Most homeowners have found themselves wondering “Why are there ants in my house?!” at least once in their lives. Ants are not the most dangerous or annoying pests to stumble upon in your house but they are still quite the annoyance. Plus, they do carry certain risks with them nonetheless – some ants can carry diseases if you let them near your food supply while other ants such as most carpenter ants can cause quite a bit of property damage. A lot of ants are even capable of delivering painful stings and bites, sometimes even causing anaphylactic shock.
Which types of ants commonly invade homes and why?
There are over 12,000 different species of ants worldwide but most of them rarely have any contact with human beings nor are interested in nesting near us. Of the only several types of ants that might nest in or near a house, none are “looking for houses” to nest in specifically. Instead, they just happen to sometimes nest in houses when they see that they can find the right nesting conditions there. Here are the most common species of ants that might cause an ant infestation in houses or other indoor areas:
Field ants (Formica)
These ants are equipped both with stingers and the ability to spray formic acid from their abdomens. They don’t nest in houses but as they are commonly found in fields in rural areas they can often be seen raiding a kitchen or a storage space.
Dark Rover ants (Brachymyrmex patagonicus)
The medium-sized Dark Rovers love to nest near people and can even nest in your kitchen’s or bathroom’s walls or floorboards. They have a taste for sweet liquids and their large size can make them a nuisance despite the fact that they don’t sting.
Acrobat ants (Crematogaster)
These peculiar insects have evolved the instinct to lift their abdomens when threatened to resemble scorpions. They do sting too and are fairly aggressive but they are not the most frequent home invaders.
Carpenter ants (Camponotus)
Even though they are not as problematic as termites, a carpenter ant infestation is still capable of causing a lot of damage to your house. There are a lot of sub-species of carpenter ants so there is no unified appearance description but they are all generally quite large and have some defining features. They don’t eat wood as termites do but they love to dig through wooden structures to form their nests. As a result of that, finding carpenter ants in houses or other structures is quite a problem.
Argentine ants (Linepithema humile)
These relatively large insects can nest indoors in wall insulations and empty spaces. They do not sting so finding Argentine ants in the kitchen or other indoor settings isn’t so problematic but they are still a nuisance.
Crazy ants (Paratrechina longicornis)
The long-legged crazy ants can’t cause that large of an ant problem in houses but they are still not a pleasant sight to see. They love to nest in plant soil under heavy vegetation but you can also find them under carpets, in house plants or in wall voids.
Asian needle ants (Pachycondyla chinensis)
These thin, narrow ants are known to sting so be mindful if you find them around your house. They rarely nest indoors but love to settle near houses and raid people’s trash and kitchens.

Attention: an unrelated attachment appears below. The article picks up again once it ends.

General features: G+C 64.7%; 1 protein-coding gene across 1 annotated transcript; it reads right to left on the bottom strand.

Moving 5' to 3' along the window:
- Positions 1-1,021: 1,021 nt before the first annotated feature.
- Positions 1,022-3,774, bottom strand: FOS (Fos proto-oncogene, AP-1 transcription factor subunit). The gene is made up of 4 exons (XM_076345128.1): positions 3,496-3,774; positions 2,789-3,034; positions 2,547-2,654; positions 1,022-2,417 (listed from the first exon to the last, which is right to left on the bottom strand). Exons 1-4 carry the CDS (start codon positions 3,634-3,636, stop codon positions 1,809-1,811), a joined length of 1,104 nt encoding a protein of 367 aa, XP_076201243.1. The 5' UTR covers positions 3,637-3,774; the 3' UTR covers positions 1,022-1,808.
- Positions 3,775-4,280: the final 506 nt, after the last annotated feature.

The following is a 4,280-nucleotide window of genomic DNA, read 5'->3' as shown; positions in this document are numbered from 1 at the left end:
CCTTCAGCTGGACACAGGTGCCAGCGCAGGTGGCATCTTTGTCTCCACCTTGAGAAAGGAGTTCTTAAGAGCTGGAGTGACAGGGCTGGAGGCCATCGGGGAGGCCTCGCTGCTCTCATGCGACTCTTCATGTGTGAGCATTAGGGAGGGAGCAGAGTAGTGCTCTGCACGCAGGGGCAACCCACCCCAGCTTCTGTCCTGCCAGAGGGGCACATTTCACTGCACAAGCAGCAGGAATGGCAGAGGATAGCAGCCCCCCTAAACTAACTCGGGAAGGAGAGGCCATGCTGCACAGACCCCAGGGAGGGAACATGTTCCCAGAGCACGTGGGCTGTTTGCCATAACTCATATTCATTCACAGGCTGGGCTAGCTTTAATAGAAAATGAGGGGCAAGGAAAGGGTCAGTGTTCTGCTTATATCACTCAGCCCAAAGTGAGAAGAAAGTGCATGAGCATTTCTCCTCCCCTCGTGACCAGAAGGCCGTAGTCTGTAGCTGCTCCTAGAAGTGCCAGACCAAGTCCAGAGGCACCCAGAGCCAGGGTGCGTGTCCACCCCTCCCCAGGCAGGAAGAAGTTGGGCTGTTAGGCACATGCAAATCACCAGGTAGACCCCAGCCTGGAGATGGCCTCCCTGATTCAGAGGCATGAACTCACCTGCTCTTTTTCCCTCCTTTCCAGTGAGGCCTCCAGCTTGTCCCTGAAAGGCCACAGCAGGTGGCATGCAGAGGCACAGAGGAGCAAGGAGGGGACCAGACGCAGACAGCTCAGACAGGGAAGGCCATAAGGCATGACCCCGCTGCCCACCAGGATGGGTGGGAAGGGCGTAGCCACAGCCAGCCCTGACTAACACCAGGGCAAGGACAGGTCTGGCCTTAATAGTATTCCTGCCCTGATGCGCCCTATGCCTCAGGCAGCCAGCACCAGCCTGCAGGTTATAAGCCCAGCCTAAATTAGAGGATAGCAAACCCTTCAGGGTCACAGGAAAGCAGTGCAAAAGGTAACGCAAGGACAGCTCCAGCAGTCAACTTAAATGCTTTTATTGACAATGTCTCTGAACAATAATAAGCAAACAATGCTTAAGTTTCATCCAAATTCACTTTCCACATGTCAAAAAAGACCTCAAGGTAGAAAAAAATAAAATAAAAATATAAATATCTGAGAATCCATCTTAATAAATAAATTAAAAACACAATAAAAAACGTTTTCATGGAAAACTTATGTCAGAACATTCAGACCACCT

What are ants attracted to in our homes?
As with any other pest, insect or otherwise, ants raid our homes for three things – food, water, and shelter. Unlike other pests who intentionally break into our homes and try to settle in, however, most ant invasions happen just because the ants stumble upon our homes and see the beneficial conditions in them.
Ants spread quite gradually, expanding from one nest to the next every time a new queen takes flight. As we also make our yards and gardens quite ant-friendly, it’s not surprising that ants first settle in them and then soon make the next step indoors.
Not all ants like to build nests indoors, however, as a lot of them prefer nesting in deep, soft soil instead. Still, even the ones that prefer to stay outdoors will raid our trash cans or kitchens if they notice that there is food in them.
As ant queens lay new eggs every day (sometimes in the tens of thousands of eggs per day) they need constant nutrition. So, when ants stumble upon food leftovers in our trash, on the kitchen counter or spilled on the floor, you can’t blame them for taking interest in your home.
Water is another great draw for ants. Especially in drier climates where surface or sub-surface water sources are few and far between, ants tend to circle people’s homes because of the water in them. Whether they take interest in the water on your bathroom’s floor, the water in your kitchen’s sink or water leaking from the pipes into your crawlspace, having excess leaking water is a surefire way to attract ants or other insects.
Last but not least, as studies such as this Stanford study have determined, climate and weather changes can draw ants indoors as well. Particularly in the winter months or during the wet seasons, ants are much more likely to invade your home and seek shelter in it. That’s because their outdoor nests and colonies can often be ruined by excess rain, while indoor nests are much safer.
Similarly, the winter months can force ant colonies to stay underground to preserve body heat, keeping them from hunting and foraging for food. If they manage to settle indoors, however, this can both keep the temperature higher, as well as offer abundance of nearby food sources.